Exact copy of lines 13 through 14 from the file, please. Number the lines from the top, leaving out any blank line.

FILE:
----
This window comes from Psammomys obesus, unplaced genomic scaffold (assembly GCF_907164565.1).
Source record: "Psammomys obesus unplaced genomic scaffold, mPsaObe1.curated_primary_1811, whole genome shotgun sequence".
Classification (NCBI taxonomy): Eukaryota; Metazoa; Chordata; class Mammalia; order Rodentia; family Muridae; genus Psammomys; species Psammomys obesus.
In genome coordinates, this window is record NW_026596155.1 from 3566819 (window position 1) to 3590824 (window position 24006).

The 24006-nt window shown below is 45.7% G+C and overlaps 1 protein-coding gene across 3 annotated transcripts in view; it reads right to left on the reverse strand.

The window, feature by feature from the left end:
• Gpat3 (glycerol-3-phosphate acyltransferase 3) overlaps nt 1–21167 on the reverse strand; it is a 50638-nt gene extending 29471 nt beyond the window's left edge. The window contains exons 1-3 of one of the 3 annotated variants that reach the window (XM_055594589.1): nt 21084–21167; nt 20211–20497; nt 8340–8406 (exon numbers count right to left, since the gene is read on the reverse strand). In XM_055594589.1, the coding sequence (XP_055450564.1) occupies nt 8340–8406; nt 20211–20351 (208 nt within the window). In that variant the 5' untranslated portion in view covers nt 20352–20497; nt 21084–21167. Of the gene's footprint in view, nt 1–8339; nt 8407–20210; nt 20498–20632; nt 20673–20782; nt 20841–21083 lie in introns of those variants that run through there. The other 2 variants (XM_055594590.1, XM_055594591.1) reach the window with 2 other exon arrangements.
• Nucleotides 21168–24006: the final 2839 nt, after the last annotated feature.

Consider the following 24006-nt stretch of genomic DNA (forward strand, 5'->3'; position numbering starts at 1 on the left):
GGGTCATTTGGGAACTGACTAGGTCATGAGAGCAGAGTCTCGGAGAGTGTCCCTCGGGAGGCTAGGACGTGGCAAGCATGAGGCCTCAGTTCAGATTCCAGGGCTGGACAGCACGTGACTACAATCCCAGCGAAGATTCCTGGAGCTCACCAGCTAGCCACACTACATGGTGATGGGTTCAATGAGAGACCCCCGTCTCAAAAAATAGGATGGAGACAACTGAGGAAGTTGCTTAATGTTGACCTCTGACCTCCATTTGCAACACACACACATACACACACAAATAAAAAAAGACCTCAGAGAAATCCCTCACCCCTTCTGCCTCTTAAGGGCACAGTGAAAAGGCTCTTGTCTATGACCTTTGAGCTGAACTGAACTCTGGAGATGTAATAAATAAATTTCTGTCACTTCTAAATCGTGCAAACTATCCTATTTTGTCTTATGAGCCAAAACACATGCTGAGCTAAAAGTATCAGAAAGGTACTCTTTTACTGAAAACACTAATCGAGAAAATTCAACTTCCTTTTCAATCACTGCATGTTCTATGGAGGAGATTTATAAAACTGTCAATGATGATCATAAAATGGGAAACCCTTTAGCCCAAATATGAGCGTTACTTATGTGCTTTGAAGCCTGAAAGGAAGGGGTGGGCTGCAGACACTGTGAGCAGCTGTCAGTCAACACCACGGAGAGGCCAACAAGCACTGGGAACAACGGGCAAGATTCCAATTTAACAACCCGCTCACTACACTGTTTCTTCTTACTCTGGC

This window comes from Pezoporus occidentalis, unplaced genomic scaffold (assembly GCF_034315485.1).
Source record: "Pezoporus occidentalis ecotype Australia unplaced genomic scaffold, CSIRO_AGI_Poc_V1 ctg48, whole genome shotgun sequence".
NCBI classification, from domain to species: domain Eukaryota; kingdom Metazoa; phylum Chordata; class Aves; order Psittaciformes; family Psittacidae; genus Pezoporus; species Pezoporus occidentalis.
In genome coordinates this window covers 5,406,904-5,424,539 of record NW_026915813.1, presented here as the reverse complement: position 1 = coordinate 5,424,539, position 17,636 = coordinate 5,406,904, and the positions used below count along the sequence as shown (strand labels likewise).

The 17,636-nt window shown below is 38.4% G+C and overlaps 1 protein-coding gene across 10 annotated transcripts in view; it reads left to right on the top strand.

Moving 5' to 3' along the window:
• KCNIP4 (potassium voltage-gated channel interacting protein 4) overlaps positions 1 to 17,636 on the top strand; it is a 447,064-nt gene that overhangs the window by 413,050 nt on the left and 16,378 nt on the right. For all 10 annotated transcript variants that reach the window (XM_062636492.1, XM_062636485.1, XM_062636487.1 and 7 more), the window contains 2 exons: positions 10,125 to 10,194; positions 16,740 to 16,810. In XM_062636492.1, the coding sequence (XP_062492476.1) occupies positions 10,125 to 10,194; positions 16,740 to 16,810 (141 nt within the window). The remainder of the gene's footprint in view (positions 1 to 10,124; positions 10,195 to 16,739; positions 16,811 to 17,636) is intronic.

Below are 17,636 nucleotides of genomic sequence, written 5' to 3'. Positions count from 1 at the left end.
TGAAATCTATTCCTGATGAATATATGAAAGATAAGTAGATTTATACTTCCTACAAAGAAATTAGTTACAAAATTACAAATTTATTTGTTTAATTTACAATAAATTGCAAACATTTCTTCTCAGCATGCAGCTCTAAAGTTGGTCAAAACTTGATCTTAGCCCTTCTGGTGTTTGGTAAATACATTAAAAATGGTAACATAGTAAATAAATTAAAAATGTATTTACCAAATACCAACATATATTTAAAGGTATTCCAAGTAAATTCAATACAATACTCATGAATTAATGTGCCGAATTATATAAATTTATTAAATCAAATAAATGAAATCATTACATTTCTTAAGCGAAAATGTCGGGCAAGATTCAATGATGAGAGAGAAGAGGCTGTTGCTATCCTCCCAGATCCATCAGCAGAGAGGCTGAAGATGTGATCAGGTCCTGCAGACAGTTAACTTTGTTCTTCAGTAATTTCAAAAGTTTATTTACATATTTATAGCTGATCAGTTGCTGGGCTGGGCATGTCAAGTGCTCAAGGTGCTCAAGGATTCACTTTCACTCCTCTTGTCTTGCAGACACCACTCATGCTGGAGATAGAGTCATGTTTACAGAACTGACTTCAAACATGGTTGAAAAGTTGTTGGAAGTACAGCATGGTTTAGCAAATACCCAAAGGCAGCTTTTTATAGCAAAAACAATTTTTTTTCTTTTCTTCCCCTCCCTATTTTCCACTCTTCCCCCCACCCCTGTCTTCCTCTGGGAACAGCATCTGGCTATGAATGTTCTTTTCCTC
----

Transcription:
NCBI classification, from domain to species: domain Eukaryota; kingdom Metazoa; phylum Chordata; class Aves; order Psittaciformes; family Psittacidae; genus Pezoporus; species Pezoporus occidentalis.
In genome coordinates this window covers 5,406,904-5,424,539 of record NW_026915813.1, presented here as the reverse complement: position 1 = coordinate 5,424,539, position 17,636 = coordinate 5,406,904, and the positions used below count along the sequence as shown (strand labels likewise).